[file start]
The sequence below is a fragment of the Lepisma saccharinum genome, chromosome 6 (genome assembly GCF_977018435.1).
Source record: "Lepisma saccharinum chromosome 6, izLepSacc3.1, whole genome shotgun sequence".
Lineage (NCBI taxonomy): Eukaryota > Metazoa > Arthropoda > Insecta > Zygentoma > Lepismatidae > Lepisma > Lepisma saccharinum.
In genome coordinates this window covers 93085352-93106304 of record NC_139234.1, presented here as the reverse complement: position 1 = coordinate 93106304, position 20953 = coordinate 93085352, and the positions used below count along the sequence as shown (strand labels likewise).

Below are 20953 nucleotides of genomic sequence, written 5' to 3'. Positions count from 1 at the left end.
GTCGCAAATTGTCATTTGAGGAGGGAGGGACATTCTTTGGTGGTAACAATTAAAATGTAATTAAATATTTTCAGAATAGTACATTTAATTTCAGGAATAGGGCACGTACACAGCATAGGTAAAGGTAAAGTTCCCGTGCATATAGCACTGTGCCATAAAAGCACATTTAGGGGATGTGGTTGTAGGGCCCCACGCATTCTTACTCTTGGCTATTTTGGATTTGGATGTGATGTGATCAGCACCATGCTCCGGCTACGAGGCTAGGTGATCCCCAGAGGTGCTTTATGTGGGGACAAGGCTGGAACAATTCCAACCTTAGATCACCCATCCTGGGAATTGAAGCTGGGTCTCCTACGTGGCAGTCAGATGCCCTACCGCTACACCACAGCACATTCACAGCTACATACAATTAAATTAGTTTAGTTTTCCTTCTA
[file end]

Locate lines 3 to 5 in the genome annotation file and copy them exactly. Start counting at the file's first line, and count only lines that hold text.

Lineage (NCBI taxonomy): Eukaryota > Metazoa > Arthropoda > Insecta > Zygentoma > Lepismatidae > Lepisma > Lepisma saccharinum.
In genome coordinates this window covers 93085352-93106304 of record NC_139234.1, presented here as the reverse complement: position 1 = coordinate 93106304, position 20953 = coordinate 93085352, and the positions used below count along the sequence as shown (strand labels likewise).

Below are 20953 nucleotides of genomic sequence, written 5' to 3'. Positions count from 1 at the left end.